Thursday, February 06, 2014

A Plague of Outrage

A while back, I referred to this book: The Outrage Industry: Political Opinion Media and the New Incivility” by Jeffrey M. Barry and Sarah Sobieraj.  An interesting rumination on how political disagreements unfold in American media can be found in Salon Online: How Right-wing Media Spiraled out of control, excerpted from the bookSkim past a lengthy and somewhat tendentious introduction about Michelle Bachman, and head to the meat, where the authors suggest that our current Era of Outrage is rather unprecedented and driven by deliberate incitement in media that are out of all proportion or control.
Especially interesting is a historical survey of how TV news used to be a forum for consensus and how shows like William F. Buckley's Firing Line encouraged debate that was constructive and mostly civil:
plague-outrage"Firing Line emerged in the context of these dramatic and often divisive events. The program was a one-hour debate-style public affairs show hosted by conservative William F. Buckley, during which Buckley posed challenging questions of the day to high-profile guests ranging from Hugh Hefner to Noam Chomsky. The interviews were interesting, with a more adversarial tone than found in network news and yet markedly more civilized than today’s cable news analysis shows. Questions were thoughtful, answers tended to be substantive, and those involved treated one another respectfully. Disagreement was ever present, but disparagement was rare.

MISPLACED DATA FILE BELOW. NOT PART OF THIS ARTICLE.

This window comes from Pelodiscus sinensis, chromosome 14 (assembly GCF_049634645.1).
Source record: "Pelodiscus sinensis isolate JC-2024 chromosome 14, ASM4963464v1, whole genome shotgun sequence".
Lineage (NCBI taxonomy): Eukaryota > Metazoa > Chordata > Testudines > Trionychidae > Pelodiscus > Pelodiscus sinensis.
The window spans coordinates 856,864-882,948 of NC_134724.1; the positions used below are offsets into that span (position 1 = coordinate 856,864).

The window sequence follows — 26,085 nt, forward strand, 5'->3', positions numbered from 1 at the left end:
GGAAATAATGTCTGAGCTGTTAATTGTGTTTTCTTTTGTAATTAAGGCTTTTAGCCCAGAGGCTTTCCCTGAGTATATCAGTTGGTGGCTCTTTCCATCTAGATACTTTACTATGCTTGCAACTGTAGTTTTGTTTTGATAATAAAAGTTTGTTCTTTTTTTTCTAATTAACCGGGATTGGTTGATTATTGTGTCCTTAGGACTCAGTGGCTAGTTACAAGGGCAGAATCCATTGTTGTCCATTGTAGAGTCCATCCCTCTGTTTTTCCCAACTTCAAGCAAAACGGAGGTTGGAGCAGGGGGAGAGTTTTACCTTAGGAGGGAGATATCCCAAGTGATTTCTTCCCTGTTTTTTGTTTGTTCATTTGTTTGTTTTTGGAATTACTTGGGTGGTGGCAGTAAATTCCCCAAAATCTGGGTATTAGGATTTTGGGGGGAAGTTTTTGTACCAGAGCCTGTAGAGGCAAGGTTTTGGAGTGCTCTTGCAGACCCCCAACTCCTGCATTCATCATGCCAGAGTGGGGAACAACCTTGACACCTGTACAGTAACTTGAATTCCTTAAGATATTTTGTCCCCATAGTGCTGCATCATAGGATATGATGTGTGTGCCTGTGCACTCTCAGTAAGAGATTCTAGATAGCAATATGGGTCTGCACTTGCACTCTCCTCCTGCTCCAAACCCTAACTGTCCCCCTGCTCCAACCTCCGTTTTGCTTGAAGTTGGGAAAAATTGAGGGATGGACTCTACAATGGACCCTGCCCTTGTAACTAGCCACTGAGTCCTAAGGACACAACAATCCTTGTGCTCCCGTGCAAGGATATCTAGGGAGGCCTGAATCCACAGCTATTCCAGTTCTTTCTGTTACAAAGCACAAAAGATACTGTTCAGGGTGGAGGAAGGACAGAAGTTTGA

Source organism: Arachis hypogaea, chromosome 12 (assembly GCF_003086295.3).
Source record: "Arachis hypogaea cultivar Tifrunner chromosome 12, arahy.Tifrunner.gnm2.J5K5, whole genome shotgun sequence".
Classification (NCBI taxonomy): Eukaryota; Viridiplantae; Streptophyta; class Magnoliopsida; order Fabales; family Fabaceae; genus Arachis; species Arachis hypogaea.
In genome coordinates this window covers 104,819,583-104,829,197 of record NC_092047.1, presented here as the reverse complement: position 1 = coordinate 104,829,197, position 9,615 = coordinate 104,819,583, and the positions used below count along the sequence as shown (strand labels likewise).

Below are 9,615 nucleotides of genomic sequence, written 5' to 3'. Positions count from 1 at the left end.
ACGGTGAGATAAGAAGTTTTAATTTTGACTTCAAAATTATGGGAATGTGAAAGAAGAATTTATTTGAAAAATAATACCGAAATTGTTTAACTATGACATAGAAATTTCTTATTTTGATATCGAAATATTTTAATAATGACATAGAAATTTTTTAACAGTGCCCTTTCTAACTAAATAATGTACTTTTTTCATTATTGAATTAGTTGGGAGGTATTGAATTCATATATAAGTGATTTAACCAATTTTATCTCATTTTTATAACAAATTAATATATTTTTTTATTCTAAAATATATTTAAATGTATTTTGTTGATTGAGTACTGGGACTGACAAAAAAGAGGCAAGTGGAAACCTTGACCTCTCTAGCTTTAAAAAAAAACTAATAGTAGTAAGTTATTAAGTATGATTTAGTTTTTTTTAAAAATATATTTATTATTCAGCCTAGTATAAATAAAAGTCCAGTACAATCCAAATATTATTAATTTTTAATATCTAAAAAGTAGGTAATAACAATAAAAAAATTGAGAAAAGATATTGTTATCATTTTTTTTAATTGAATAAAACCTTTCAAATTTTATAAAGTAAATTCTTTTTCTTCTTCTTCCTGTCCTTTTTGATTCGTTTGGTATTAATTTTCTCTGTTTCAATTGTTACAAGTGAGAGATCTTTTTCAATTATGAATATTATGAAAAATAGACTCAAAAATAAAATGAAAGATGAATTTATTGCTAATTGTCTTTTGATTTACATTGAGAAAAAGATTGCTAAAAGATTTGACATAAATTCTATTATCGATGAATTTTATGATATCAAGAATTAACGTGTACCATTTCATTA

“Firing Line” is noteworthy not only because it created space for extended exchange of political opinion on television, but also because it aired for over 30 years. “Agronsky and Company,” which debuted a few years later, but had less durability, also began to offer opinion-laden public affairs programming on television with a recurring slate of combatants who would reliably disagree with more personality than was typical of other news-based content of the time, though still in a far more respectful manner than is characteristic in similar formats in the outrage era."
Outrage-industryIt is an interesting essay by Berry and Sobieraj -- a chapter from their book -- though I might demur from some of its assertions… e.g. that there was not an Outrage Industry in earlier eras.  One has only to look at the almost uniformly noxious press that fomented treason in the South before the Civil War. (Newspapers that drifted from the Slave-o-crats' party line were burned.  Indeed, the principal complaint and grievance mentioned in nearly all documents declaring secession was fury over the stubborn refusal of Northern states to quell freedom of press and close down abolitionist papers.)